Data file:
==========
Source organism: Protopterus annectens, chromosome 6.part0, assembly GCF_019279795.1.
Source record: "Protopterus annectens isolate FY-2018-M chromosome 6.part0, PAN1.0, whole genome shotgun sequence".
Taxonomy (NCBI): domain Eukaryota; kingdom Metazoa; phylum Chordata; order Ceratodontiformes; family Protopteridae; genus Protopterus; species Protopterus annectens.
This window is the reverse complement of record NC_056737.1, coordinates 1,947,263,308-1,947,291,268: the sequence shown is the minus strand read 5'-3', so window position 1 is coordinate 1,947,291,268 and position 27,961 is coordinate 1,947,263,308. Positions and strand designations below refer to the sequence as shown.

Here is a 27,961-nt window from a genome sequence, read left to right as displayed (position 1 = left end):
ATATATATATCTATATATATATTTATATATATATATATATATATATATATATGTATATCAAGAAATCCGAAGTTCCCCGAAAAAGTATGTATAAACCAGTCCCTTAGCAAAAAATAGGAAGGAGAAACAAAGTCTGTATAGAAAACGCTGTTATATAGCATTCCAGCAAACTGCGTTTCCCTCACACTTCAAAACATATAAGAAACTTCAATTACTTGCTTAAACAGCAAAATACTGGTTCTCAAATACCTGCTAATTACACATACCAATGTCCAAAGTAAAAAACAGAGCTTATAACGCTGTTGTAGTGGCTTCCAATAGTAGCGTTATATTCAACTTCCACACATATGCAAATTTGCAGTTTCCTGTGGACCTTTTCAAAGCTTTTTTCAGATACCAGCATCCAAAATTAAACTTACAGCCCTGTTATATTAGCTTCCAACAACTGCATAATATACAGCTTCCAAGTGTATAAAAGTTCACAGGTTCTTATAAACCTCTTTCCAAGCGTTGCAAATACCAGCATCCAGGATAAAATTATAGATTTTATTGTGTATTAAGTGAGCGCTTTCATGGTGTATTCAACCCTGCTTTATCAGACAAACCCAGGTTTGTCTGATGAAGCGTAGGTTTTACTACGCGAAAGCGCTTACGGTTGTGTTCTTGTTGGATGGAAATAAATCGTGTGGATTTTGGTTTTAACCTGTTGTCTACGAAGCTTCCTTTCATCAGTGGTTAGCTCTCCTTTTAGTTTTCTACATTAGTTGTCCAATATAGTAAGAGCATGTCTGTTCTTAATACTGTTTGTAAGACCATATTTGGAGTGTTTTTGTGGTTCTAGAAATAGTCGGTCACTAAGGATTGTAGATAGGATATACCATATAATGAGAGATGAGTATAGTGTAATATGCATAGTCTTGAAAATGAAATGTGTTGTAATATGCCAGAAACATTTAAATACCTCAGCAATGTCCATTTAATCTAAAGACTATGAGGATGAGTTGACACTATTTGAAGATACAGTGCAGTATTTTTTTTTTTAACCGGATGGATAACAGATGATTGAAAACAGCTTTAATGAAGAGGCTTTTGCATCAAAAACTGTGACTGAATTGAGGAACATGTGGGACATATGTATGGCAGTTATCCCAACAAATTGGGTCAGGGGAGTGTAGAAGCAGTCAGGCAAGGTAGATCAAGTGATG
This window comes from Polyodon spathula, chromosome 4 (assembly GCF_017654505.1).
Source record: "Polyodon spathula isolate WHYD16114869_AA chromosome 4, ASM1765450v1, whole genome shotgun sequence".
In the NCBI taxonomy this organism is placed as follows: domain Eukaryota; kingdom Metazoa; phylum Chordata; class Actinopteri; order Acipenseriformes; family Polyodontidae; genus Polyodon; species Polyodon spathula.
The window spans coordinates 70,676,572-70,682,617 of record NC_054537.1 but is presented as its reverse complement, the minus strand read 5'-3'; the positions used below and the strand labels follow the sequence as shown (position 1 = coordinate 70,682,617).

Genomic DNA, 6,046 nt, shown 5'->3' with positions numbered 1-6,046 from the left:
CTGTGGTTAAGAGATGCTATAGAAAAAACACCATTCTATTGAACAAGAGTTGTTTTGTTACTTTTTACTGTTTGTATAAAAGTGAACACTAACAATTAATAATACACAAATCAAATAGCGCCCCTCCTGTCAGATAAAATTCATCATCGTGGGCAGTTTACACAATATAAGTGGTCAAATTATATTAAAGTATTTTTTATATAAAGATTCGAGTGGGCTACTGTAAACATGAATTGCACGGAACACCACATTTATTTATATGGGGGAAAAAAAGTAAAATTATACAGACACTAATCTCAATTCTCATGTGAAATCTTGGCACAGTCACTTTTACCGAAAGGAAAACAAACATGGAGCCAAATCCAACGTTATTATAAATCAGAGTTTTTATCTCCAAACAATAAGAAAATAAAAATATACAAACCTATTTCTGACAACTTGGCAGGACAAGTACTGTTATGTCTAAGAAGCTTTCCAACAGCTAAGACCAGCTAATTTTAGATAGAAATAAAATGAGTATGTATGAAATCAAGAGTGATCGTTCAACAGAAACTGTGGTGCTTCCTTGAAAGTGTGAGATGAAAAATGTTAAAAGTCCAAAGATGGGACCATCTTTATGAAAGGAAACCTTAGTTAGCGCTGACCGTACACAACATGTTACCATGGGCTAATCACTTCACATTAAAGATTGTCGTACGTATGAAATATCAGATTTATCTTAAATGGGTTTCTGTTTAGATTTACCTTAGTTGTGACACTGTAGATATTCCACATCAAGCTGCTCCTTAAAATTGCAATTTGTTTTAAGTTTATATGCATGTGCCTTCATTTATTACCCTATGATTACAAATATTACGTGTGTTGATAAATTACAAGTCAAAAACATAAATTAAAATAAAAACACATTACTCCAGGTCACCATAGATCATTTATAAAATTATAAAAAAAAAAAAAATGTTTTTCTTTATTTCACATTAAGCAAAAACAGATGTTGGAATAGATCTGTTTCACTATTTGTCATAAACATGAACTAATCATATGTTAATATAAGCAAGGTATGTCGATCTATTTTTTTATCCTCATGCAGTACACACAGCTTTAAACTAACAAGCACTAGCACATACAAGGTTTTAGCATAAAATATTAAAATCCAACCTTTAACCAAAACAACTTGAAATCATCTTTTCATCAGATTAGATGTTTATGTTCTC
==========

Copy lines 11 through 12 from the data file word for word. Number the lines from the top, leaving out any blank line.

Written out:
Genomic DNA, 6,046 nt, shown 5'->3' with positions numbered 1-6,046 from the left:
CTGTGGTTAAGAGATGCTATAGAAAAAACACCATTCTATTGAACAAGAGTTGTTTTGTTACTTTTTACTGTTTGTATAAAAGTGAACACTAACAATTAATAATACACAAATCAAATAGCGCCCCTCCTGTCAGATAAAATTCATCATCGTGGGCAGTTTACACAATATAAGTGGTCAAATTATATTAAAGTATTTTTTATATAAAGATTCGAGTGGGCTACTGTAAACATGAATTGCACGGAACACCACATTTATTTATATGGGGGAAAAAAAGTAAAATTATACAGACACTAATCTCAATTCTCATGTGAAATCTTGGCACAGTCACTTTTACCGAAAGGAAAACAAACATGGAGCCAAATCCAACGTTATTATAAATCAGAGTTTTTATCTCCAAACAATAAGAAAATAAAAATATACAAACCTATTTCTGACAACTTGGCAGGACAAGTACTGTTATGTCTAAGAAGCTTTCCAACAGCTAAGACCAGCTAATTTTAGATAGAAATAAAATGAGTATGTATGAAATCAAGAGTGATCGTTCAACAGAAACTGTGGTGCTTCCTTGAAAGTGTGAGATGAAAAATGTTAAAAGTCCAAAGATGGGACCATCTTTATGAAAGGAAACCTTAGTTAGCGCTGACCGTACACAACATGTTACCATGGGCTAATCACTTCACATTAAAGATTGTCGTACGTATGAAATATCAGATTTATCTTAAATGGGTTTCTGTTTAGATTTACCTTAGTTGTGACACTGTAGATATTCCACATCAAGCTGCTCCTTAAAATTGCAATTTGTTTTAAGTTTATATGCATGTGCCTTCATTTATTACCCTATGATTACAAATATTACGTGTGTTGATAAATTACAAGTCAAAAACATAAATTAAAATAAAAACACATTACTCCAGGTCACCATAGATCATTTATAAAATTATAAAAAAAAAAAAAATGTTTTTCTTTATTTCACATTAAGCAAAAACAGATGTTGGAATAGATCTGTTTCACTATTTGTCATAAACATGAACTAATCATATGTTAATATAAGCAAGGTATGTCGATCTATTTTTTTATCCTCATGCAGTACACACAGCTTTAAACTAACAAGCACTAGCACATACAAGGTTTTAGCATAAAATATTAAAATCCAACCTTTAACCAAAACAACTTGAAATCATCTTTTCATCAGATTAGATGTTTATGTTCTC